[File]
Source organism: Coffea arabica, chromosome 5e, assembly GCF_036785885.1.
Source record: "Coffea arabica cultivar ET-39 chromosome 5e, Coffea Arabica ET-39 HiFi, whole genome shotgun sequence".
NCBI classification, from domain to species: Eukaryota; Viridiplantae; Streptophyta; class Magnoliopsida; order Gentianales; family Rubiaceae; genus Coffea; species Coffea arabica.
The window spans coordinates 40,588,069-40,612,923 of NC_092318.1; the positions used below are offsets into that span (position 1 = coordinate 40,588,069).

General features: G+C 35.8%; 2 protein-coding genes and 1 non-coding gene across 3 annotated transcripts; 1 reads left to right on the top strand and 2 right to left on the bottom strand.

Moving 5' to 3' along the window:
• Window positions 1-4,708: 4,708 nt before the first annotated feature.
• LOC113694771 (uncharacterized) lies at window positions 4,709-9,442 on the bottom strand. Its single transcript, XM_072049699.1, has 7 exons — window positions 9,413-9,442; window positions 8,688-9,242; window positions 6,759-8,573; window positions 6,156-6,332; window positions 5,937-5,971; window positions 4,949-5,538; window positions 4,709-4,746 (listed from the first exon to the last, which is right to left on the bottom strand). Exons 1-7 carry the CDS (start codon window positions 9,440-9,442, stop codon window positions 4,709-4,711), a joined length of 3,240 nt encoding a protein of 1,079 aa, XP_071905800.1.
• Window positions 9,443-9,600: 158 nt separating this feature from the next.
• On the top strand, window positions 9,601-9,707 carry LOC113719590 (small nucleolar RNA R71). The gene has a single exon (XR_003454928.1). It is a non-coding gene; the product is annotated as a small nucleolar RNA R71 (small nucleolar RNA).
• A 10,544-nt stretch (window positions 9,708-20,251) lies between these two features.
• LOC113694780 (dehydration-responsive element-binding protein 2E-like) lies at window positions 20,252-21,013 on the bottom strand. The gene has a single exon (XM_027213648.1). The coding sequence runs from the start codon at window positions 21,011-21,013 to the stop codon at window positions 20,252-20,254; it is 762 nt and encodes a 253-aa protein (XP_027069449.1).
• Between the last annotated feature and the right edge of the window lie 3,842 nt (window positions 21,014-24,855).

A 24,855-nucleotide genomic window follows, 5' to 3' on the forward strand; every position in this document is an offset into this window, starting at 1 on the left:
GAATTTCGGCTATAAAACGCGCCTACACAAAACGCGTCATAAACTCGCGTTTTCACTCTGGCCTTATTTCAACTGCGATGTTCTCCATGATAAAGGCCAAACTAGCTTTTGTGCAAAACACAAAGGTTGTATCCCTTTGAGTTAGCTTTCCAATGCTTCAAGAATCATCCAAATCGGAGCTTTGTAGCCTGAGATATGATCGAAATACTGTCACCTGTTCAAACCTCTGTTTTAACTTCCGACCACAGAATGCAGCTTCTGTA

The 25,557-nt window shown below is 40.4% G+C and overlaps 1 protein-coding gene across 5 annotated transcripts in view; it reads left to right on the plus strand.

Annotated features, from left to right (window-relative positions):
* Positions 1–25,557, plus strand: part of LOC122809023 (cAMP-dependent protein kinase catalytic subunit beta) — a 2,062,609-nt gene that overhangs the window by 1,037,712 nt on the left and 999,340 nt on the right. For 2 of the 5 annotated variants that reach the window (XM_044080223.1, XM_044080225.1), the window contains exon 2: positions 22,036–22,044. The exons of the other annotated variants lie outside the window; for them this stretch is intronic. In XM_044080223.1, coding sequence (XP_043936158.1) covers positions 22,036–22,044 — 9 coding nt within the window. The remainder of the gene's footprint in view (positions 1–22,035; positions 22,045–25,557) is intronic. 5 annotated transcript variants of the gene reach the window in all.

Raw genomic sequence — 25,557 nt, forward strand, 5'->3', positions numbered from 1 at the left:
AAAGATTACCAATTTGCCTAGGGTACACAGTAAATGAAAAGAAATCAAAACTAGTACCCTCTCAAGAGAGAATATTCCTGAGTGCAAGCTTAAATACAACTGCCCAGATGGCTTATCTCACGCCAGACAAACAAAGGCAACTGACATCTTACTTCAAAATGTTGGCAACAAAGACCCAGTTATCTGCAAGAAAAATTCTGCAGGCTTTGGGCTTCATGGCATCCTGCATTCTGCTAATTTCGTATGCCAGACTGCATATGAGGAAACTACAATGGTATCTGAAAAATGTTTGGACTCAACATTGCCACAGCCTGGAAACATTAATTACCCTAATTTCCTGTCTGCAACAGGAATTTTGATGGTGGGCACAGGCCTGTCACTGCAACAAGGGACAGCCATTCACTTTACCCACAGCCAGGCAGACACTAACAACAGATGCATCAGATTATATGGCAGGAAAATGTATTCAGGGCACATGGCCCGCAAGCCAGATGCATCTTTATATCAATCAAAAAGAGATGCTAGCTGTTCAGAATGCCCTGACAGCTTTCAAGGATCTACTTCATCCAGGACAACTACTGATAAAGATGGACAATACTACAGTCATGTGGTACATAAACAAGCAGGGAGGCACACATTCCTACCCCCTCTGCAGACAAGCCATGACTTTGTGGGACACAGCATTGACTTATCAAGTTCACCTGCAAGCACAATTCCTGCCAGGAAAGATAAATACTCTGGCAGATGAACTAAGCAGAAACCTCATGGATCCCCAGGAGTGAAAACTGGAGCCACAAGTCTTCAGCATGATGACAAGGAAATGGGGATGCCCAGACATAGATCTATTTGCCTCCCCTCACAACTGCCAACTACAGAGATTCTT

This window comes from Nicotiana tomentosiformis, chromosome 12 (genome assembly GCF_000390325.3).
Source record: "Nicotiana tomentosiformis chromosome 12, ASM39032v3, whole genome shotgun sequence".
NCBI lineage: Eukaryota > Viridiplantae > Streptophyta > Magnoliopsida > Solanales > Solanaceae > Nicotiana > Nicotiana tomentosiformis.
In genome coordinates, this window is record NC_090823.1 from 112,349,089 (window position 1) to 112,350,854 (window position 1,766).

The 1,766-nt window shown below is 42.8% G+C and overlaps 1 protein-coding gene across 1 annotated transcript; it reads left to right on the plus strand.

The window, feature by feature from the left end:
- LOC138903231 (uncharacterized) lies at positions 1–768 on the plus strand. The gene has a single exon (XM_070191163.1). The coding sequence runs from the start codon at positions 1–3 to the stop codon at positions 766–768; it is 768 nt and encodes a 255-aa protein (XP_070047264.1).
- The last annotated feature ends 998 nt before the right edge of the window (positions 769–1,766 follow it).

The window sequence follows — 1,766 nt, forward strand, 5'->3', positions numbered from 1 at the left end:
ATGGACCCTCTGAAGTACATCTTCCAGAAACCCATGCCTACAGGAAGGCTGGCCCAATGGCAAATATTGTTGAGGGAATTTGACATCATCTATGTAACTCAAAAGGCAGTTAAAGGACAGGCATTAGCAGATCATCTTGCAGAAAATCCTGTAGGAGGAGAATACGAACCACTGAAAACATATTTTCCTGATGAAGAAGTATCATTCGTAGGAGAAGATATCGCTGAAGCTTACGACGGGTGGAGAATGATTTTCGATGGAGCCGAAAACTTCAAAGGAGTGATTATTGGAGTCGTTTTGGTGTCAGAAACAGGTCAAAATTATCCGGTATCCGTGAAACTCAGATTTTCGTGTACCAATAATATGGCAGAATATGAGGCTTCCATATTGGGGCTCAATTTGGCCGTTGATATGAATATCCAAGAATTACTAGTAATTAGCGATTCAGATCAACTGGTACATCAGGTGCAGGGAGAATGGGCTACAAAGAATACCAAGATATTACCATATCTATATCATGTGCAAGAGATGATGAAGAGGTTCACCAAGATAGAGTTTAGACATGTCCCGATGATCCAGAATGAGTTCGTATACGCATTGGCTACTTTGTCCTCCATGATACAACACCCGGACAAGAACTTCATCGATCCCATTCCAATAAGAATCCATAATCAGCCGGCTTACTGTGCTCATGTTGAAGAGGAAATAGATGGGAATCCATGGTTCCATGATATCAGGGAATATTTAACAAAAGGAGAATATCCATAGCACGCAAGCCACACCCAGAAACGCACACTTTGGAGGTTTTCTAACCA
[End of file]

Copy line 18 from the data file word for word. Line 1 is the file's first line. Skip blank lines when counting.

* Positions 1–25,557, plus strand: part of LOC122809023 (cAMP-dependent protein kinase catalytic subunit beta) — a 2,062,609-nt gene that overhangs the window by 1,037,712 nt on the left and 999,340 nt on the right. For 2 of the 5 annotated variants that reach the window (XM_044080223.1, XM_044080225.1), the window contains exon 2: positions 22,036–22,044. The exons of the other annotated variants lie outside the window; for them this stretch is intronic. In XM_044080223.1, coding sequence (XP_043936158.1) covers positions 22,036–22,044 — 9 coding nt within the window. The remainder of the gene's footprint in view (positions 1–22,035; positions 22,045–25,557) is intronic. 5 annotated transcript variants of the gene reach the window in all.